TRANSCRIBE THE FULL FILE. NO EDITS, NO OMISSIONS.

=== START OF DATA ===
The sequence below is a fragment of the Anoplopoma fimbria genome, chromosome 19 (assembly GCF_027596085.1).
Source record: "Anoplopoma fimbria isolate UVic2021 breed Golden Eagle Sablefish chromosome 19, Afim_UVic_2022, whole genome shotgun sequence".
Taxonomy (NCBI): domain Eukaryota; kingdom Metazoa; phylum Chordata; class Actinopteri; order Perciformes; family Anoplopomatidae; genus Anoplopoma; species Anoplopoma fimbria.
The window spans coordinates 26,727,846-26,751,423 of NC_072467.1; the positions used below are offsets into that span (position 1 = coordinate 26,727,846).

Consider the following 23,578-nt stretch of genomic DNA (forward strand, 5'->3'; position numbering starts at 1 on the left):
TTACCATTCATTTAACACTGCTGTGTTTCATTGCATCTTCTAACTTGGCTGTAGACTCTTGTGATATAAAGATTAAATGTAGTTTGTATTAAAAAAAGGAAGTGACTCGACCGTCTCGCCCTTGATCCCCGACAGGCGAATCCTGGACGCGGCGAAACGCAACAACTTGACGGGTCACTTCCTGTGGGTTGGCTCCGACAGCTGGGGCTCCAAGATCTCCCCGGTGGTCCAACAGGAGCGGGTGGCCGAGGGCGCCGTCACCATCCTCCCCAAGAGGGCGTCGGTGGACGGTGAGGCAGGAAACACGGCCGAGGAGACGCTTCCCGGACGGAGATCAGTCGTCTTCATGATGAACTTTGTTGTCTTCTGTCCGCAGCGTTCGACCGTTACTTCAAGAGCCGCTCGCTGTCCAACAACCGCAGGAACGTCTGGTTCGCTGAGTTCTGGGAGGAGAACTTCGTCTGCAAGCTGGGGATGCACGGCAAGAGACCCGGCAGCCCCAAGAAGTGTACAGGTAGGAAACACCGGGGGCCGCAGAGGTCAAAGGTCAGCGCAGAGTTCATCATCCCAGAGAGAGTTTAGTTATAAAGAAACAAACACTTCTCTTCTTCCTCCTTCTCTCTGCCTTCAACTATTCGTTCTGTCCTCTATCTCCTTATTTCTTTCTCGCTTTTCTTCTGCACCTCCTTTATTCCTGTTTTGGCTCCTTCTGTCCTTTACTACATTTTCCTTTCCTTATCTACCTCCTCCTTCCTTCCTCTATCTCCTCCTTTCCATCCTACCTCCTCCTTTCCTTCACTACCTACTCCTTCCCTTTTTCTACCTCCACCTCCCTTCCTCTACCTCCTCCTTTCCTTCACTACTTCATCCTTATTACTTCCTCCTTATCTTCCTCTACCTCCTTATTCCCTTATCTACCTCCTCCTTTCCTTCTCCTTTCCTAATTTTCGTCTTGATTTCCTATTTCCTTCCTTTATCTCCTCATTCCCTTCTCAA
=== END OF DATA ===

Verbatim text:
The sequence below is a fragment of the Anoplopoma fimbria genome, chromosome 19 (assembly GCF_027596085.1).
Source record: "Anoplopoma fimbria isolate UVic2021 breed Golden Eagle Sablefish chromosome 19, Afim_UVic_2022, whole genome shotgun sequence".
Taxonomy (NCBI): domain Eukaryota; kingdom Metazoa; phylum Chordata; class Actinopteri; order Perciformes; family Anoplopomatidae; genus Anoplopoma; species Anoplopoma fimbria.
The window spans coordinates 26,727,846-26,751,423 of NC_072467.1; the positions used below are offsets into that span (position 1 = coordinate 26,727,846).

Consider the following 23,578-nt stretch of genomic DNA (forward strand, 5'->3'; position numbering starts at 1 on the left):
TTACCATTCATTTAACACTGCTGTGTTTCATTGCATCTTCTAACTTGGCTGTAGACTCTTGTGATATAAAGATTAAATGTAGTTTGTATTAAAAAAAGGAAGTGACTCGACCGTCTCGCCCTTGATCCCCGACAGGCGAATCCTGGACGCGGCGAAACGCAACAACTTGACGGGTCACTTCCTGTGGGTTGGCTCCGACAGCTGGGGCTCCAAGATCTCCCCGGTGGTCCAACAGGAGCGGGTGGCCGAGGGCGCCGTCACCATCCTCCCCAAGAGGGCGTCGGTGGACGGTGAGGCAGGAAACACGGCCGAGGAGACGCTTCCCGGACGGAGATCAGTCGTCTTCATGATGAACTTTGTTGTCTTCTGTCCGCAGCGTTCGACCGTTACTTCAAGAGCCGCTCGCTGTCCAACAACCGCAGGAACGTCTGGTTCGCTGAGTTCTGGGAGGAGAACTTCGTCTGCAAGCTGGGGATGCACGGCAAGAGACCCGGCAGCCCCAAGAAGTGTACAGGTAGGAAACACCGGGGGCCGCAGAGGTCAAAGGTCAGCGCAGAGTTCATCATCCCAGAGAGAGTTTAGTTATAAAGAAACAAACACTTCTCTTCTTCCTCCTTCTCTCTGCCTTCAACTATTCGTTCTGTCCTCTATCTCCTTATTTCTTTCTCGCTTTTCTTCTGCACCTCCTTTATTCCTGTTTTGGCTCCTTCTGTCCTTTACTACATTTTCCTTTCCTTATCTACCTCCTCCTTCCTTCCTCTATCTCCTCCTTTCCATCCTACCTCCTCCTTTCCTTCACTACCTACTCCTTCCCTTTTTCTACCTCCACCTCCCTTCCTCTACCTCCTCCTTTCCTTCACTACTTCATCCTTATTACTTCCTCCTTATCTTCCTCTACCTCCTTATTCCCTTATCTACCTCCTCCTTTCCTTCTCCTTTCCTAATTTTCGTCTTGATTTCCTATTTCCTTCCTTTATCTCCTCATTCCCTTCTCAA